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Thursday, 29 April 2010

People deported by EU member states face torture despite Diplomatic Assurances

Amnesty InternationalImage via Wikipedia
Source: Amnesty International EU

Amnesty International is calling on the member states of the European Union to reject diplomatic assurances against torture and other forms of ill-treatment from countries where people are at risk of severe human rights violations.

In the report Dangerous deals: Europe’s Reliance on “Diplomatic Assurances” against torture, released today, Amnesty International shows that several EU member states have refused to rule out the possibility to extradite individuals who are deemed to constitute “a threat to national security” by arguing that such transfers can be “human rights friendly” – a notion that is false and threatens the absolute ban on torture.  Several cases in the report illustrate how the use of diplomatic assurances threatens the ban on global torture and how deficiencies in the practice have lead to some individuals being tortured and ill-treated.

“Both the European Charter of Fundamental Rights and the UN Convention Against Torture clearly state that it is prohibited to return people to places where they risk being ill-treated. Yet, countries in the EU ignore their international obligations by relying on hollow diplomatic assurances from countries where post-return monitoring is flawed and torture and other ill-treatment is well-documented,” says Nicolas Beger, the director of Amnesty International’s EU office.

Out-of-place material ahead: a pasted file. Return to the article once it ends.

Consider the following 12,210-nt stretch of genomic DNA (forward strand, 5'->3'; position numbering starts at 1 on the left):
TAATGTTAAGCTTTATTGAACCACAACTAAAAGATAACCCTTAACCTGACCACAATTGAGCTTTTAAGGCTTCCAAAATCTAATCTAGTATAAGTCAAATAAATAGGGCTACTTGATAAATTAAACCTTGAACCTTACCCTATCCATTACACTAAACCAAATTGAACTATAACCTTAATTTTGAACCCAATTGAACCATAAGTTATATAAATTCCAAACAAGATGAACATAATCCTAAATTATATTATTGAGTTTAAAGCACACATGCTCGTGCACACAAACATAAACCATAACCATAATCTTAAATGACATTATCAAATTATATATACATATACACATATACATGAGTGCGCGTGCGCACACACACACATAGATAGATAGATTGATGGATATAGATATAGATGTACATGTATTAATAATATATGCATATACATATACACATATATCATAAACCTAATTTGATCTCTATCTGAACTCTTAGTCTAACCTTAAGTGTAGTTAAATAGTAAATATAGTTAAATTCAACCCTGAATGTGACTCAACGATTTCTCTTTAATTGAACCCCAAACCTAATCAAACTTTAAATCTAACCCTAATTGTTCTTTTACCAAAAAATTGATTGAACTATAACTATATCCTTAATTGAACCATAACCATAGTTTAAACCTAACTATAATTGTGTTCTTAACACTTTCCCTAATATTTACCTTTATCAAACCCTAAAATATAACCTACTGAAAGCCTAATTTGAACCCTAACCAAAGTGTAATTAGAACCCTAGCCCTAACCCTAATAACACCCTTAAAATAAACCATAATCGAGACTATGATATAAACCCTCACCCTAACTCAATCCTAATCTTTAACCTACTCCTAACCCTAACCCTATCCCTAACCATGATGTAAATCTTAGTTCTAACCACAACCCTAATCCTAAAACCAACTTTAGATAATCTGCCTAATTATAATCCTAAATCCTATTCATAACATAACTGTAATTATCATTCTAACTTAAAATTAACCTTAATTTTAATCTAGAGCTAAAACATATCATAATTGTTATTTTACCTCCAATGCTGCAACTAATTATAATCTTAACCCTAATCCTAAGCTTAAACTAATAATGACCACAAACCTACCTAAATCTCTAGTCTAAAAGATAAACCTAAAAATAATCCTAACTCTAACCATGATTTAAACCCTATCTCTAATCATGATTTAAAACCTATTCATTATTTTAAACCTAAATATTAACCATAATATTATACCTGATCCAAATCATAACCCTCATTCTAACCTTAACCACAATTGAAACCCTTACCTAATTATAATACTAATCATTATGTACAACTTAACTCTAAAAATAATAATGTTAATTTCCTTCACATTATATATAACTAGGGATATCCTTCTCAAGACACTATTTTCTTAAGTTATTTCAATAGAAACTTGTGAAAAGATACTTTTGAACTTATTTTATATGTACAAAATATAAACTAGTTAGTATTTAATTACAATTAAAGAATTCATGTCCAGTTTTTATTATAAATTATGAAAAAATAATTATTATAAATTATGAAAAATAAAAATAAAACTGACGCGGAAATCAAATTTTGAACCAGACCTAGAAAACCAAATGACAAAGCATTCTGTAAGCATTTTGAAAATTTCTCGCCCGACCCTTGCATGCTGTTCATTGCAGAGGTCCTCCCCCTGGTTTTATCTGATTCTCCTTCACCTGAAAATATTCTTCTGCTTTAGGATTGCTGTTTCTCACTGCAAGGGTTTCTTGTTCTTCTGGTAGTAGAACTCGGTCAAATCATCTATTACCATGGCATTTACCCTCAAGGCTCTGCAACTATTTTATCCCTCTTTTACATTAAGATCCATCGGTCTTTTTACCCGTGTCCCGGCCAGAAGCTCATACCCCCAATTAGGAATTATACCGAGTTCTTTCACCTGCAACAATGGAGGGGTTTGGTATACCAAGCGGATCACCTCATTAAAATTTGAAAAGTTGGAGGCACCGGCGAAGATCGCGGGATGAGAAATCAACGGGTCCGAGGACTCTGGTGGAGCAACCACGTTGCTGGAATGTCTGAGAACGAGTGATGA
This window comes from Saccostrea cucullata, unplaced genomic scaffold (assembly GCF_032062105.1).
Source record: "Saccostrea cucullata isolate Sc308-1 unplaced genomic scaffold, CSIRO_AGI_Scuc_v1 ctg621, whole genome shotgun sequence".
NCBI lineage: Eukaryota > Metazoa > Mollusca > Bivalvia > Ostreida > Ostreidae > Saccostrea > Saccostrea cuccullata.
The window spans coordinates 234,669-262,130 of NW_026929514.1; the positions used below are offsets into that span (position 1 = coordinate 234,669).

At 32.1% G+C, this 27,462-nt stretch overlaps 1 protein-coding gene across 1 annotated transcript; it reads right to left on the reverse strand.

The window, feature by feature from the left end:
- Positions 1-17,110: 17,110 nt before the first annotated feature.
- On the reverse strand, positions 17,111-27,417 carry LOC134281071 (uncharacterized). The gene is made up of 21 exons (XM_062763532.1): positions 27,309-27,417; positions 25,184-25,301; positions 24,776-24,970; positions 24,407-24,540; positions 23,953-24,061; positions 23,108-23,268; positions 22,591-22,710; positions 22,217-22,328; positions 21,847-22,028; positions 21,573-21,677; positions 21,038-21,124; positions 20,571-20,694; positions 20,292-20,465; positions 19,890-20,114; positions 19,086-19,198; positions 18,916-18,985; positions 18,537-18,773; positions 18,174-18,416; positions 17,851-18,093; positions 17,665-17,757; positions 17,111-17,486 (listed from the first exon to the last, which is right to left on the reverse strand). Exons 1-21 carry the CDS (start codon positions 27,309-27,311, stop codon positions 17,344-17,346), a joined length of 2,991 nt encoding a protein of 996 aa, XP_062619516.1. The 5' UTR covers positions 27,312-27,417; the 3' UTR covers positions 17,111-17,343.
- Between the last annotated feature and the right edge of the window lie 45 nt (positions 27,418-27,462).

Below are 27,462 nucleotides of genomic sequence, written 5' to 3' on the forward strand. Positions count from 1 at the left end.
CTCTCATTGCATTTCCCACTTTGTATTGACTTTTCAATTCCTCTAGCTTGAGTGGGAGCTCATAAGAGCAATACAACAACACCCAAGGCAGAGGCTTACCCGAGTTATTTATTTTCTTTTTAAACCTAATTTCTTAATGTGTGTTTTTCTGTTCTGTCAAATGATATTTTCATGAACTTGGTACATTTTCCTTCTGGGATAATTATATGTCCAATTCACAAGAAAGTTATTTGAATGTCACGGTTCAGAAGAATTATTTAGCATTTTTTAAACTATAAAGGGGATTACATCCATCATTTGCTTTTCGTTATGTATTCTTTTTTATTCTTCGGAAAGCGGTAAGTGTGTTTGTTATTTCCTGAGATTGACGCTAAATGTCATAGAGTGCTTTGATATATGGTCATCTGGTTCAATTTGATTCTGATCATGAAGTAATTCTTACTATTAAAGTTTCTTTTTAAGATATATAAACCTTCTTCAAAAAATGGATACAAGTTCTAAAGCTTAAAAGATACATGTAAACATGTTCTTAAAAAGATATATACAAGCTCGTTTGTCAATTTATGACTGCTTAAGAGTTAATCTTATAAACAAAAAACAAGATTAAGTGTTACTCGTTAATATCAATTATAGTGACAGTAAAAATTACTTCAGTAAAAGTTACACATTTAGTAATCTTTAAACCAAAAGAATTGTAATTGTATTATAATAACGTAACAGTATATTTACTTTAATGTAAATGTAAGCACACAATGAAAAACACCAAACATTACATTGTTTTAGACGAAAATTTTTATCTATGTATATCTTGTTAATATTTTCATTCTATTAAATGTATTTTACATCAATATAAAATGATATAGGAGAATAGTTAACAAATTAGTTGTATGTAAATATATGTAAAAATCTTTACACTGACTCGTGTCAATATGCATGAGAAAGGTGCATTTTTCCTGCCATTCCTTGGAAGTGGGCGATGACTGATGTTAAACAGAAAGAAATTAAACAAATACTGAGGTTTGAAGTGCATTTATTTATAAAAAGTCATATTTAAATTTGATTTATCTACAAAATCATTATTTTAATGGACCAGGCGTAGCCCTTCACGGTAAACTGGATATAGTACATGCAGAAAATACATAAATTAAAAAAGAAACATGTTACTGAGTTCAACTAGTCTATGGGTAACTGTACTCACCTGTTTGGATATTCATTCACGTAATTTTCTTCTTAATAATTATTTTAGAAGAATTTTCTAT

The United Kingdom has been the most influential and active promoter in Europe of the use of diplomatic assurances to forcibly return people to countries with appalling human rights records. The UK government has negotiated framework agreements with Ethiopia, Jordan, Lebanon and Libya, which include promises that the receiving countries will treat returned individuals humanely. The United Kingdom is planning to continue to conclude similar framework agreements in the future despite widespread criticism, the overwhelming risk of torture and judgments from the European Court of Human Rights stating that diplomatic assurances don’t protect individuals from torture.

Italy has deported several individuals alleged to be terrorist suspects to Tunisia and other countries since 2008 and at least one individual was tortured eight months after being returned despite assurances from Tunisian authorities that he would not be ill-treated upon return. Human rights violations have also been experienced by people deported from Spain to Russia.  Against all the evidence, other EU member states such as Sweden and Denmark have stated that they will not rule out the use of diplomatic assurances in the future and only a decision by the European Court of Human Rights is currently preventing Germany from deporting a person to Turkey.

“European governments use diplomatic assurances in their own self-interest to evade their international responsibilities. It is time for EU countries to fully respect the human rights of all individuals and instead focus on eliminating torture in countries where it is persistent,” concludes Beger.
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